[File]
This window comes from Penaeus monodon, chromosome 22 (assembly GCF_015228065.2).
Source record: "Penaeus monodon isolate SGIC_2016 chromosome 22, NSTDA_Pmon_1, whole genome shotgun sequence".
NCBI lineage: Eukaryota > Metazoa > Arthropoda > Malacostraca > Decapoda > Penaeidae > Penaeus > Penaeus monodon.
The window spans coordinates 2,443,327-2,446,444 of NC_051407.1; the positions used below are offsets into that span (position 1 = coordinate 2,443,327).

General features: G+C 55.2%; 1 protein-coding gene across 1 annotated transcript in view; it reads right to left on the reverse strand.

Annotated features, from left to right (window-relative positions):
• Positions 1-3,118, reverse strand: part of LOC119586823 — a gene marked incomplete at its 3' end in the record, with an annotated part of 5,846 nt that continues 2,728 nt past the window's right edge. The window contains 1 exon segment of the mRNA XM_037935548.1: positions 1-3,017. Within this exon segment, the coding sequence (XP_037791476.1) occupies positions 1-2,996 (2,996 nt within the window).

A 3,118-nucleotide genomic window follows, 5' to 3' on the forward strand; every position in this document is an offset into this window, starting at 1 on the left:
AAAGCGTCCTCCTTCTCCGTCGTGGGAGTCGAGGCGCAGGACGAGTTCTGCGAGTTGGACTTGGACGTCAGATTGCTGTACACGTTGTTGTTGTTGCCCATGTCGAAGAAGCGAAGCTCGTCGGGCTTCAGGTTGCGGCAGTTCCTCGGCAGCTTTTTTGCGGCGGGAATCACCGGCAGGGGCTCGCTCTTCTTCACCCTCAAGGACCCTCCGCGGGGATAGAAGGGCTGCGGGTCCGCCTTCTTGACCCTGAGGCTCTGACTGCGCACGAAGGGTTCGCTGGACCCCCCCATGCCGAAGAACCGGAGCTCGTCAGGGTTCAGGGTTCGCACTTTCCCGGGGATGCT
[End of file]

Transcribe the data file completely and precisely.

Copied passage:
This window comes from Penaeus monodon, chromosome 22 (assembly GCF_015228065.2).
Source record: "Penaeus monodon isolate SGIC_2016 chromosome 22, NSTDA_Pmon_1, whole genome shotgun sequence".
NCBI lineage: Eukaryota > Metazoa > Arthropoda > Malacostraca > Decapoda > Penaeidae > Penaeus > Penaeus monodon.
The window spans coordinates 2,443,327-2,446,444 of NC_051407.1; the positions used below are offsets into that span (position 1 = coordinate 2,443,327).

General features: G+C 55.2%; 1 protein-coding gene across 1 annotated transcript in view; it reads right to left on the reverse strand.

Annotated features, from left to right (window-relative positions):
• Positions 1-3,118, reverse strand: part of LOC119586823 — a gene marked incomplete at its 3' end in the record, with an annotated part of 5,846 nt that continues 2,728 nt past the window's right edge. The window contains 1 exon segment of the mRNA XM_037935548.1: positions 1-3,017. Within this exon segment, the coding sequence (XP_037791476.1) occupies positions 1-2,996 (2,996 nt within the window).

A 3,118-nucleotide genomic window follows, 5' to 3' on the forward strand; every position in this document is an offset into this window, starting at 1 on the left:
AAAGCGTCCTCCTTCTCCGTCGTGGGAGTCGAGGCGCAGGACGAGTTCTGCGAGTTGGACTTGGACGTCAGATTGCTGTACACGTTGTTGTTGTTGCCCATGTCGAAGAAGCGAAGCTCGTCGGGCTTCAGGTTGCGGCAGTTCCTCGGCAGCTTTTTTGCGGCGGGAATCACCGGCAGGGGCTCGCTCTTCTTCACCCTCAAGGACCCTCCGCGGGGATAGAAGGGCTGCGGGTCCGCCTTCTTGACCCTGAGGCTCTGACTGCGCACGAAGGGTTCGCTGGACCCCCCCATGCCGAAGAACCGGAGCTCGTCAGGGTTCAGGGTTCGCACTTTCCCGGGGATGCT